The Ministry of Agriculture (MOA) Wednesday, March 19, began a two-day National stakeholder’s seminar on Livestock Policy Hub (LPH) inauguration and intervention on National Sanitary and Phyto-Sanitary (SPS) Standard guidelines in the country.
The seminar is under the auspices of Reinforcing Veterinary Governance in Africa with the intention to bring about strengthening of veterinary services toward the establishment of adequate services at a national level.
The program is also intended to harmonize and support countries with the aim of stimulating more conducive environment for both public and private investments in the livestock sector.
Mr. Joseph R.N. Anderson, Director of Animal Health Services at MOA, who gave the welcome remarks, said there are two important things vital to the seminar that would help to strengthen the livestock sector and improve food security.
According to him, due to the prevailing institutional capacity building in most African countries over the years, of which Liberia is no exception, the provision of affordable, accessible and sustainable quality services is a serious challenge.
He said analysis of those problems had been given approached proposals in the Veterinary Governance in Africa (VET-GOV) program with the hope of advancing aspects of governance and institutional reforms required to improve the provision of veterinary services in Liberia.
The Director of Animal Health Services pointed out that as part of their mandate they are not only concerned about working with stakeholder to legislative animal disease law; but to also create awareness of the risks taken to provide appropriate environments for livestock.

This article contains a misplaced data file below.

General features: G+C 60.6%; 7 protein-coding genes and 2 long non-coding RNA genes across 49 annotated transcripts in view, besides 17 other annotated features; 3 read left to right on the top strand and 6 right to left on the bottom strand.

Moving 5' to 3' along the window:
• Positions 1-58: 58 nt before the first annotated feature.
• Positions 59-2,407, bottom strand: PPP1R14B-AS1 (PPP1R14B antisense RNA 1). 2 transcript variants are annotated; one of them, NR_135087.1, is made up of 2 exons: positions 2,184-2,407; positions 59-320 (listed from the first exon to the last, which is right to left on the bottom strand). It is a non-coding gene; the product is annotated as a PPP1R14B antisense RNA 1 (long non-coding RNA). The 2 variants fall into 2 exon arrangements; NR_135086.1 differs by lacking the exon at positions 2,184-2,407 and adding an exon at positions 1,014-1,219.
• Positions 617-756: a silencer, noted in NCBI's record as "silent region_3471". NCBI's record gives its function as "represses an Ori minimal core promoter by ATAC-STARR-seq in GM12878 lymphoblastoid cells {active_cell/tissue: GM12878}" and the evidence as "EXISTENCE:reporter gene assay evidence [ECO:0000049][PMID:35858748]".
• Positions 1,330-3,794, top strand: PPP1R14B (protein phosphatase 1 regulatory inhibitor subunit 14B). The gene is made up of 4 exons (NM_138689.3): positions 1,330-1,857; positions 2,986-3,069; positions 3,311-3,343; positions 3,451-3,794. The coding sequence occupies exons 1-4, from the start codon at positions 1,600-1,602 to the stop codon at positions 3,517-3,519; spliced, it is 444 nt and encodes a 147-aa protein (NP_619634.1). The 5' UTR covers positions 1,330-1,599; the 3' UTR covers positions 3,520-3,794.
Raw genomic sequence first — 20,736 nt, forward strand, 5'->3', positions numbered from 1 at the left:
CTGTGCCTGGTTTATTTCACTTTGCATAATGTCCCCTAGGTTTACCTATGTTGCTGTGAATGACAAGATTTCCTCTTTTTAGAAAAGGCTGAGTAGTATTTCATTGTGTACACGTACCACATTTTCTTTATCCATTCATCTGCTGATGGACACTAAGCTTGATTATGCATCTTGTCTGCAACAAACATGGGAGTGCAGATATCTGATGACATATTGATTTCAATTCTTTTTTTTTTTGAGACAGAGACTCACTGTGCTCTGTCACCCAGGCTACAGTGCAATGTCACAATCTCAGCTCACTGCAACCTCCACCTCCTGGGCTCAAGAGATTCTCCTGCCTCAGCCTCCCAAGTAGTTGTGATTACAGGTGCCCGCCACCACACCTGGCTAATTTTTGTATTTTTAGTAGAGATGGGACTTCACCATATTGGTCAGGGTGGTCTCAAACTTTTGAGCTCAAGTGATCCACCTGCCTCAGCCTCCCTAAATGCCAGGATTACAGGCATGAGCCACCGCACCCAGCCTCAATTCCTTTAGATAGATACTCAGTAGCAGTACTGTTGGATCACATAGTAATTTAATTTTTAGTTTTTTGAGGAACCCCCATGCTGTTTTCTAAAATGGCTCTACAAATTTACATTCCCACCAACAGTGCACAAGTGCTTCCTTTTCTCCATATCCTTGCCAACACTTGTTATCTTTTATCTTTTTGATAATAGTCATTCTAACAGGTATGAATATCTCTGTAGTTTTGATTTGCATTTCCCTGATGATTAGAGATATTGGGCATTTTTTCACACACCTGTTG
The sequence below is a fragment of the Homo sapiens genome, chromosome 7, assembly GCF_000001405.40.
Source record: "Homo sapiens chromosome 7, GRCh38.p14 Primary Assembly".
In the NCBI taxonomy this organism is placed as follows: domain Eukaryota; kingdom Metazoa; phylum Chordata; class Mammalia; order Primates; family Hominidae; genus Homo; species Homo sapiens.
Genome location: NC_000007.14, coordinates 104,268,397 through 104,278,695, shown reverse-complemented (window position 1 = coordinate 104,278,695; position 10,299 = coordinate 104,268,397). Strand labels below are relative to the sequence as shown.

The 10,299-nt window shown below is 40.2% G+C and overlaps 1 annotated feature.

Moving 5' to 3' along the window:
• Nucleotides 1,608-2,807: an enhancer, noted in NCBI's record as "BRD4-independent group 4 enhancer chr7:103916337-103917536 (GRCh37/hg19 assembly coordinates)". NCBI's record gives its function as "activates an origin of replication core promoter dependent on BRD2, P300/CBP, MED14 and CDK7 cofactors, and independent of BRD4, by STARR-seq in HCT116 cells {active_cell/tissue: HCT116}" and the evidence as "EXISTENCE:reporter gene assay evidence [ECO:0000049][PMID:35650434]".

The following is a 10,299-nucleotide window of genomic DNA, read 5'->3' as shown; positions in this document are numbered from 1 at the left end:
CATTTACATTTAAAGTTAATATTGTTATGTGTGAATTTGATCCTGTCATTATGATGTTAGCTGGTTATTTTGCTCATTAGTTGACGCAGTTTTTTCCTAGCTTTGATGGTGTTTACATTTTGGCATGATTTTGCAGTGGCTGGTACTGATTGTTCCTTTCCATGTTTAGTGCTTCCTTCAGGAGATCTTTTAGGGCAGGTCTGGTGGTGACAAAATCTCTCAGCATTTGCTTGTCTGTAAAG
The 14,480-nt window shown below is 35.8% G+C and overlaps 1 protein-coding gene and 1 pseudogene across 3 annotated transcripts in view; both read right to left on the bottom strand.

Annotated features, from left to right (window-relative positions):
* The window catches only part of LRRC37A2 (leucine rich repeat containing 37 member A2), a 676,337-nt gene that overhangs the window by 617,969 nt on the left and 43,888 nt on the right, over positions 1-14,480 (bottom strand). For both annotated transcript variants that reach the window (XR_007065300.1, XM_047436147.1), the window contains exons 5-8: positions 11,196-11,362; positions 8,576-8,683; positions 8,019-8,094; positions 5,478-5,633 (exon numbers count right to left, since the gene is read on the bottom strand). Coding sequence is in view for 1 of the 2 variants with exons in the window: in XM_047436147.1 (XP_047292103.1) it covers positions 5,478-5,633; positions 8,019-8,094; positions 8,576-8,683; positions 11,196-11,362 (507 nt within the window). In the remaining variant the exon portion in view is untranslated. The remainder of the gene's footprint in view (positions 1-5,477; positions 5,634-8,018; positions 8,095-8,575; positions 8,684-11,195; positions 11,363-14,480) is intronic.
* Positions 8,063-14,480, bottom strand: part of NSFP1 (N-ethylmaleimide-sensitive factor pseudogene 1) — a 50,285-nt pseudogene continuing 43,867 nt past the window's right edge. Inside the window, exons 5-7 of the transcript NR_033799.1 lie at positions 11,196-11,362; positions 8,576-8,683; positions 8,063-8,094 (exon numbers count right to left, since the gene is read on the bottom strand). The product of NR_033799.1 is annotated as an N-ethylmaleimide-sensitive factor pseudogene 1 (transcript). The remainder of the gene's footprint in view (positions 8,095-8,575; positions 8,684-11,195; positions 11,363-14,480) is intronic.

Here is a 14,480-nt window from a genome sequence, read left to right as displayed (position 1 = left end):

For his part, the Veterinary Governance in Africa (VET-GOV) regional coordinator for ECOWAS, Dr. Henri Kabore said the Reinforcing Veterinary Governance (VET-GOV) program’s main purpose is to enhance institutional capacity for livestock policies, strategies and legislation formulation.
Mr. Kabore said the purpose of the programs is to promote the establishment and strengthening of LPH at both the national and regional levels following the success of the program through the Livestock Policy Initiative.
He said the program was completed through the Intergovernmental Authority for Development (IGAD-LPI) implemented in East Africa, where inclusive approach involving stakeholders’ from government and civil society had proven to be effective.
He recalled the national consultative multidisciplinary meeting that was held in May of last year in establishing a Livestock Policy Hub.
“We are confident that this hub will perform as expected in enhancing institutional capacity to better deliver and inform you about the livelihood focused on in Liberia.” he said.
The ECOWAS regional director asserted that serious attention needed to be given to the prospect of the sector in Africa; the European Union has provided 31 million Euros to sponsor 54 African countries that are part of the program.
“There is serious need to formulate policies and legislative actions including animal disease law to promote better health for all,” Mr. Kabore stressed.
According to him, the five-year project implementation plan is not enough; each of the 54 countries should take the program seriously to achieve results and to move forward.
He said that member states lack sustainability, a source of concern to the European Union, African Union, and ECOWAS.
He explained that the five-year program started in 2012 and is expected to end in December 2015.